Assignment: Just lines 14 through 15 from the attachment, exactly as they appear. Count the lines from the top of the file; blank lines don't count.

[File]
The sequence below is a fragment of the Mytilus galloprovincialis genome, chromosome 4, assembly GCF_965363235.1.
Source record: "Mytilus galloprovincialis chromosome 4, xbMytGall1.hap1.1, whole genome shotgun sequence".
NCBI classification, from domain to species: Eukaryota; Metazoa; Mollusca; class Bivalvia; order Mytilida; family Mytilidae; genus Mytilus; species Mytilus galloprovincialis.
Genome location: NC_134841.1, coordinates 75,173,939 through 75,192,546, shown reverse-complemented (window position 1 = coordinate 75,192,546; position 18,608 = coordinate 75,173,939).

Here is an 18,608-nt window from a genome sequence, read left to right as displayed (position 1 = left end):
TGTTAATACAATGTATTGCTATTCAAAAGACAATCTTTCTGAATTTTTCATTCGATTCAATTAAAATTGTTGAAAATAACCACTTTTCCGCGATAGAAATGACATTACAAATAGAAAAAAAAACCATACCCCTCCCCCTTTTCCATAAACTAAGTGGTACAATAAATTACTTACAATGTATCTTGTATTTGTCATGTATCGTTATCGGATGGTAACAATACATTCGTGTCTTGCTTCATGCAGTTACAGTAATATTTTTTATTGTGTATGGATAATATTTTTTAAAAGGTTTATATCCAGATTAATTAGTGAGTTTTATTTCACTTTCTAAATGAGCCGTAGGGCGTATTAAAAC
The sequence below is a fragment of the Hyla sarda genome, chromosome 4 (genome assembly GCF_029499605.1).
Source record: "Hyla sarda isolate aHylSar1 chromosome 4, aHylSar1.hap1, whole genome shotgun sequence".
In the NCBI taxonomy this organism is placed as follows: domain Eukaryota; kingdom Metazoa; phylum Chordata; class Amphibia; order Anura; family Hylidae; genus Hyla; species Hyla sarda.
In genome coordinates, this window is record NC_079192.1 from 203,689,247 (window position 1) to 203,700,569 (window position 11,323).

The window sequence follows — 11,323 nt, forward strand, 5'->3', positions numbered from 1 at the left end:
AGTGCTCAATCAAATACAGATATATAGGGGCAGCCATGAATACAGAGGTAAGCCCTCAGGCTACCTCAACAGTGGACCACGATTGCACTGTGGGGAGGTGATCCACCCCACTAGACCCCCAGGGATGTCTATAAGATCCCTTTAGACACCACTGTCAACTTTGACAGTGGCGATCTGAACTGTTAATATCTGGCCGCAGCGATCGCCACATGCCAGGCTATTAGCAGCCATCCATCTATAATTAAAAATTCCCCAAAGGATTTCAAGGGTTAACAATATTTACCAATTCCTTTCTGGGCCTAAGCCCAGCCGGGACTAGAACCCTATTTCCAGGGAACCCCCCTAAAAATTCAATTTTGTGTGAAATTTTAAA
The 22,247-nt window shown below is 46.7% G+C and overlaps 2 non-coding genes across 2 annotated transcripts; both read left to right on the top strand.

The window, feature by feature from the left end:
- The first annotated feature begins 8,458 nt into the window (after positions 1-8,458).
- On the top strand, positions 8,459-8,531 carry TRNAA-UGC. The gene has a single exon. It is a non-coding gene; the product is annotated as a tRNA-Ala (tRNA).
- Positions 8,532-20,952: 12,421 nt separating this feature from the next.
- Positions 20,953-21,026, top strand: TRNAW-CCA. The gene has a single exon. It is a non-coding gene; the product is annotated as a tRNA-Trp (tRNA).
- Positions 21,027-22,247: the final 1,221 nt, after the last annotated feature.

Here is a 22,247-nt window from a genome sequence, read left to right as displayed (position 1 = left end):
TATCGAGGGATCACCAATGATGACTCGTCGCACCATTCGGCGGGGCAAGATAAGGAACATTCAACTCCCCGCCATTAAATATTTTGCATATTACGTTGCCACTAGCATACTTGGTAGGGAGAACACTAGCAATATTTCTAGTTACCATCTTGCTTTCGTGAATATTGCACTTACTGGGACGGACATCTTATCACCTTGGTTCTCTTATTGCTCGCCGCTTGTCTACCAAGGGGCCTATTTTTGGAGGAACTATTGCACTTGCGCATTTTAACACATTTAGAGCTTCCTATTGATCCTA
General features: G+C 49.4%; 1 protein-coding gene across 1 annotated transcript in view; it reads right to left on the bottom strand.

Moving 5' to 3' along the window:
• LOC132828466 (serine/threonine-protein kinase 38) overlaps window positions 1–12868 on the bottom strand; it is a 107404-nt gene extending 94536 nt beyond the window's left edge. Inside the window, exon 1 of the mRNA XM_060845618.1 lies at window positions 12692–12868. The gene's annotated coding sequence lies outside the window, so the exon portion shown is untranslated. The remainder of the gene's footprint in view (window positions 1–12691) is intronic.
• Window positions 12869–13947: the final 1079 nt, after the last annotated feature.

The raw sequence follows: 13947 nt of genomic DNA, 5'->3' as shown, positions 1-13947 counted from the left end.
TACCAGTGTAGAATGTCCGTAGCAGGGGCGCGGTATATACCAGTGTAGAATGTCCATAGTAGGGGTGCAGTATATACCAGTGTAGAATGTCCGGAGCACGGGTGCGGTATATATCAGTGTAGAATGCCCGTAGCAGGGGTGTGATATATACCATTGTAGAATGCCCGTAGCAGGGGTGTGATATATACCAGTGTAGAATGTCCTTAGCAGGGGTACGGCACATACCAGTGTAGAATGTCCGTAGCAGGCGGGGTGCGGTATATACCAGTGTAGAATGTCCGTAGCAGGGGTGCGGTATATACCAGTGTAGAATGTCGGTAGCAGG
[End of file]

The window, feature by feature from the left end:
- The first annotated feature begins 8,458 nt into the window (after positions 1-8,458).